President Cyril Ramaphosa on Thursday vowed that South Africa will beat the coronavirus pandemic despite a delay in its immunisation roll-out after the country switched vaccines at the 11th hour.
The continent’s worst-hit country halted the start of its immunisation campaign after a study showed that the Oxford/AstraZeneca vaccine it had received failed to prevent mild and moderate illness caused by a new, widespread variant discovered in South Africa.
The government has now turned to the Johnson & Johnson formula, of which it has secured nine million doses.
“The first batch of 80,000 doses will arrive in the country next week,” Ramaphosa said in an annual state-of-the-nation address delivered in parliament.
Another 420,000 doses will be delivered over the next four weeks.
The health ministry announced on Sunday night that the country would not administer the AstraZeneca shots — nearly a week after it had taken delivery of a million doses.
The government is now considering trading its AstraZeneca stockpile to other countries not affected by the new variant.
South Africa has also secured 20 million doses of the Pfizer/BioNTech vaccine, Ramaphosa said, with deliveries expected to commence at the end of March.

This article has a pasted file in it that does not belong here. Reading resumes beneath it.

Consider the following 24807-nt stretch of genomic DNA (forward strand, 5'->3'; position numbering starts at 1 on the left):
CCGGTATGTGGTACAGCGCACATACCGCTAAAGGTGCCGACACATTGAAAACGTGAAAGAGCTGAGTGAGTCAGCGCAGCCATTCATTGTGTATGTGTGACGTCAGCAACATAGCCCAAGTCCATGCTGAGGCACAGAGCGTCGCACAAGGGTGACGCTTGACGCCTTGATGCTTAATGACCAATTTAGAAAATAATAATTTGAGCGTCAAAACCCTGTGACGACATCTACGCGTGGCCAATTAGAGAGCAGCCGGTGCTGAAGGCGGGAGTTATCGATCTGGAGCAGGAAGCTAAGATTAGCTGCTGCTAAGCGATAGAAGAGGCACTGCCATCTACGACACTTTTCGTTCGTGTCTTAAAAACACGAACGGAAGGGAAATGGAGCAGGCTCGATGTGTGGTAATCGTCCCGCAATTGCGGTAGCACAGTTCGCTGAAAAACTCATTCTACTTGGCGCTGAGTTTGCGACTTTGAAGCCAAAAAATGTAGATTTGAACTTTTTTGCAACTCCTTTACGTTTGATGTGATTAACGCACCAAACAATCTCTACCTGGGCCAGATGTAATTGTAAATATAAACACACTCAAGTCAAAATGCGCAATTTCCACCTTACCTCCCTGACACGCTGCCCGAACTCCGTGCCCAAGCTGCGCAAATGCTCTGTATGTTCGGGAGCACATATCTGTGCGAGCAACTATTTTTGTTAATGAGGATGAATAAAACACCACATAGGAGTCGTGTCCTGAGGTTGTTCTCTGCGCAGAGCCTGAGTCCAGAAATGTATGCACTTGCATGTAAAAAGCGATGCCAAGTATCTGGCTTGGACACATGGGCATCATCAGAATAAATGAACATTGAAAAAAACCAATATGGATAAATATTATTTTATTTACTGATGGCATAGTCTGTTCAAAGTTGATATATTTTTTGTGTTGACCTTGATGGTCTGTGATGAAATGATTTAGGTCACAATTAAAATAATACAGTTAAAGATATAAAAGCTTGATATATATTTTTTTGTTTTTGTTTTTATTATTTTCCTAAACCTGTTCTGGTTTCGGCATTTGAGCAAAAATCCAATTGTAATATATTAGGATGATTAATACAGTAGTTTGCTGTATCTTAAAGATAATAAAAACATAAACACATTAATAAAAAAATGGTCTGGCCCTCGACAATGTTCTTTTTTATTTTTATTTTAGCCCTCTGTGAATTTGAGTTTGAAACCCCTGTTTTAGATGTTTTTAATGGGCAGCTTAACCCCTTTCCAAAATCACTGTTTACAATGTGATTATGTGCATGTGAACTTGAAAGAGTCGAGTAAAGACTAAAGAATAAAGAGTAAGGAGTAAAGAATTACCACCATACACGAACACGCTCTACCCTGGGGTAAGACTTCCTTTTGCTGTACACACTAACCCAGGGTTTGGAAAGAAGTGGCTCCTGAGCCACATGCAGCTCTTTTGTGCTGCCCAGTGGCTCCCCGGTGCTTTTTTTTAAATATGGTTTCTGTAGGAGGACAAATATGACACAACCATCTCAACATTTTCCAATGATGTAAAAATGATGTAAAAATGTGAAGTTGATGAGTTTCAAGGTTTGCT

Ramaphosa said the government had also secured 22 million other doses under the World Health Organization-backed vaccine pooling scheme Covax.
Before delivering his speech to a small number of lawmakers in the National Assembly, Ramaphosa lit a white candle in remembrance of the more 46,000 people that have died from Covid-19, out of the nearly 1.5 million that have contracted the virus.
“This year, we must do everything in our means to contain and overcome this pandemic,” he vowed.
Visibly exhausted, Ramaphosa opened his speech invoking the memory of the country’s anti-apartheid leader and first black president Nelson Mandela, who was released from 27 years in prison 31 years to the day.
He said Mandela stepped out of prison “a free person, a living embodiment of the resilience and courage of the South African people”.